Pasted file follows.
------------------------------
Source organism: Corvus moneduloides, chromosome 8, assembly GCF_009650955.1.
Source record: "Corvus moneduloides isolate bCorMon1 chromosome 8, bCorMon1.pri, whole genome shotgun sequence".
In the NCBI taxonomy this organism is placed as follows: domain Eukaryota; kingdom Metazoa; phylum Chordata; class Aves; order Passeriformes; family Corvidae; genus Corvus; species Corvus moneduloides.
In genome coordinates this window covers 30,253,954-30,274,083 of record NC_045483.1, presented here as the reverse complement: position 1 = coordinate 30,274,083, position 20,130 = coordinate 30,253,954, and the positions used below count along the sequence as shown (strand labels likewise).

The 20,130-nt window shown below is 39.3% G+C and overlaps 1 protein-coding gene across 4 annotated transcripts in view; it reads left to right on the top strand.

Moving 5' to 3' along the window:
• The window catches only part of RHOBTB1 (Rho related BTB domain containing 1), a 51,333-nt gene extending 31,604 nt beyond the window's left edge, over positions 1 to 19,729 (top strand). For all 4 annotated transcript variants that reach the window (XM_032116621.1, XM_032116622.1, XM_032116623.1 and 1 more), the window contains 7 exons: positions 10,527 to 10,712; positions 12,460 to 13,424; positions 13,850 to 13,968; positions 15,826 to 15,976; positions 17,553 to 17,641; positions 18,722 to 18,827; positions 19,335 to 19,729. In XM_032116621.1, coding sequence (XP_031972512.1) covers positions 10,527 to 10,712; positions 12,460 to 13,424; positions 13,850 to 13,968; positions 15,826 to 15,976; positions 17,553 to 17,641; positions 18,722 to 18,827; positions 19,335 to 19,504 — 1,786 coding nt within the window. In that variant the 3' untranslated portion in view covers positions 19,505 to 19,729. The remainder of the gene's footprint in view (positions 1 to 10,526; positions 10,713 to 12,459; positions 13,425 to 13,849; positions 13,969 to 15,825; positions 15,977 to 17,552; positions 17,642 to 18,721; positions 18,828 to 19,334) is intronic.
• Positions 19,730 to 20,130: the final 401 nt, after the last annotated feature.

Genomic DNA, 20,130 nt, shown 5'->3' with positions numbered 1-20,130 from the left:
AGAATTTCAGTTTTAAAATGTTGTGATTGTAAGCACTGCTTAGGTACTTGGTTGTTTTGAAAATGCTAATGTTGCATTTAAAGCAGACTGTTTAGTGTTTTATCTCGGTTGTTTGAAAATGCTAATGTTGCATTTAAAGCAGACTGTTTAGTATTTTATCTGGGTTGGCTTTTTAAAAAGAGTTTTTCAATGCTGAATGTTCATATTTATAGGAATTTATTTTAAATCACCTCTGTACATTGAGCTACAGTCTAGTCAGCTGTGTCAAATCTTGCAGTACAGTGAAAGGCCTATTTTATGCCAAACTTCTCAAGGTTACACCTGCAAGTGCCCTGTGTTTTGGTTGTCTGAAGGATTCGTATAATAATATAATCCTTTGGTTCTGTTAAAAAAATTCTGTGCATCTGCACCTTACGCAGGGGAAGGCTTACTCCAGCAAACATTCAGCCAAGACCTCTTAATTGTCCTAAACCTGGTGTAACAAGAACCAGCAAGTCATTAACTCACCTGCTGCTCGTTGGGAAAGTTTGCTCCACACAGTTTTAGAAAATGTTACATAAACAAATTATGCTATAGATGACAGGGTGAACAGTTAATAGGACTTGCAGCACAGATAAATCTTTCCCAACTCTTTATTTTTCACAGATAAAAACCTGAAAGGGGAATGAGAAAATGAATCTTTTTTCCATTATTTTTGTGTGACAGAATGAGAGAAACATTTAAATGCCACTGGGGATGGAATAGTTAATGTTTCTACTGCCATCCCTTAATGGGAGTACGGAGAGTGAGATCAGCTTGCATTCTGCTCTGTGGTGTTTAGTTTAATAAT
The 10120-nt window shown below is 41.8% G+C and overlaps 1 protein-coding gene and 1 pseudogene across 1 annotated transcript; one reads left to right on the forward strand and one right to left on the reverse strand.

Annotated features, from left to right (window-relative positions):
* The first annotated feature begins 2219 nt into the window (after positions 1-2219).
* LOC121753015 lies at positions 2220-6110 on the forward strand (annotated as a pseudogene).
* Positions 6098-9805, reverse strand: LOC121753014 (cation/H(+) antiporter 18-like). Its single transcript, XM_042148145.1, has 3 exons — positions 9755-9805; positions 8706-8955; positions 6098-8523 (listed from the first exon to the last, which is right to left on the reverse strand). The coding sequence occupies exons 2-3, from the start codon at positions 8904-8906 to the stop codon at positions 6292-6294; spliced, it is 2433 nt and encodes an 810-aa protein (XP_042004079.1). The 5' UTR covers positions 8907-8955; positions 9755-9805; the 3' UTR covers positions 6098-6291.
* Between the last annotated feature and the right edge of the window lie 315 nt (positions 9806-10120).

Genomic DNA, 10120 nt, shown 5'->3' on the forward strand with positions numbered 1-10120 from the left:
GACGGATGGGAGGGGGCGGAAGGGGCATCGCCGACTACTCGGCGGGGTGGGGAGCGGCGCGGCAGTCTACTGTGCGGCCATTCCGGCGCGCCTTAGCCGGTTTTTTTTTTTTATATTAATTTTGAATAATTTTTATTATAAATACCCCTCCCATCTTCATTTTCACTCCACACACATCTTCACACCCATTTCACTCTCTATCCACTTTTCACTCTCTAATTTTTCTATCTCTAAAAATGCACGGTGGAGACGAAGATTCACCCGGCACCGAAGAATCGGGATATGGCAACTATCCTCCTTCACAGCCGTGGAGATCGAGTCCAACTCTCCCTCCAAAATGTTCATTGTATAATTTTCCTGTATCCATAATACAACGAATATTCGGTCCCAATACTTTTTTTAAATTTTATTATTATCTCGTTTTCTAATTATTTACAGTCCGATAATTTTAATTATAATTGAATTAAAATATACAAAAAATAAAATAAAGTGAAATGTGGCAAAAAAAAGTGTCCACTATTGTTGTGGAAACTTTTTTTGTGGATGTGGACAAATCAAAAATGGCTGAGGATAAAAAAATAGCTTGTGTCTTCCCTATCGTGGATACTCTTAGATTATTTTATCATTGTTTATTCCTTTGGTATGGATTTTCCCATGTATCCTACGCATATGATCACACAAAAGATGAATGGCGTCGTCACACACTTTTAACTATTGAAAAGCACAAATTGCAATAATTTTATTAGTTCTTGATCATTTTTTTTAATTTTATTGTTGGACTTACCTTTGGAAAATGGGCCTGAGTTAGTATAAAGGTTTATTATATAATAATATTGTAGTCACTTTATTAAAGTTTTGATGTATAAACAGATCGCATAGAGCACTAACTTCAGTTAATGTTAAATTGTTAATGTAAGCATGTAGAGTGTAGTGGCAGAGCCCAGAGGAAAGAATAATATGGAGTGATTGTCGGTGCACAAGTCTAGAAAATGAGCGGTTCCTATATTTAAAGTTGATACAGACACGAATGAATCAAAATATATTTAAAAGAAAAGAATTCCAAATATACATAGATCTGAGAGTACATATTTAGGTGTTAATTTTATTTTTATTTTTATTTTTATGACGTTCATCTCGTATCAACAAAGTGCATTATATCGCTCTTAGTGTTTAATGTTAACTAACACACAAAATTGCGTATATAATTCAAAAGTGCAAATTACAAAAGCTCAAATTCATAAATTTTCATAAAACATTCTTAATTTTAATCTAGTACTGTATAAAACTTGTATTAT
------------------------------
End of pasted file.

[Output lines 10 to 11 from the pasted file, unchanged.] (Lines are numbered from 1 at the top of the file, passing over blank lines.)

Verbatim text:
AGAATTTCAGTTTTAAAATGTTGTGATTGTAAGCACTGCTTAGGTACTTGGTTGTTTTGAAAATGCTAATGTTGCATTTAAAGCAGACTGTTTAGTGTTTTATCTCGGTTGTTTGAAAATGCTAATGTTGCATTTAAAGCAGACTGTTTAGTATTTTATCTGGGTTGGCTTTTTAAAAAGAGTTTTTCAATGCTGAATGTTCATATTTATAGGAATTTATTTTAAATCACCTCTGTACATTGAGCTACAGTCTAGTCAGCTGTGTCAAATCTTGCAGTACAGTGAAAGGCCTATTTTATGCCAAACTTCTCAAGGTTACACCTGCAAGTGCCCTGTGTTTTGGTTGTCTGAAGGATTCGTATAATAATATAATCCTTTGGTTCTGTTAAAAAAATTCTGTGCATCTGCACCTTACGCAGGGGAAGGCTTACTCCAGCAAACATTCAGCCAAGACCTCTTAATTGTCCTAAACCTGGTGTAACAAGAACCAGCAAGTCATTAACTCACCTGCTGCTCGTTGGGAAAGTTTGCTCCACACAGTTTTAGAAAATGTTACATAAACAAATTATGCTATAGATGACAGGGTGAACAGTTAATAGGACTTGCAGCACAGATAAATCTTTCCCAACTCTTTATTTTTCACAGATAAAAACCTGAAAGGGGAATGAGAAAATGAATCTTTTTTCCATTATTTTTGTGTGACAGAATGAGAGAAACATTTAAATGCCACTGGGGATGGAATAGTTAATGTTTCTACTGCCATCCCTTAATGGGAGTACGGAGAGTGAGATCAGCTTGCATTCTGCTCTGTGGTGTTTAGTTTAATAAT
The 10120-nt window shown below is 41.8% G+C and overlaps 1 protein-coding gene and 1 pseudogene across 1 annotated transcript; one reads left to right on the forward strand and one right to left on the reverse strand.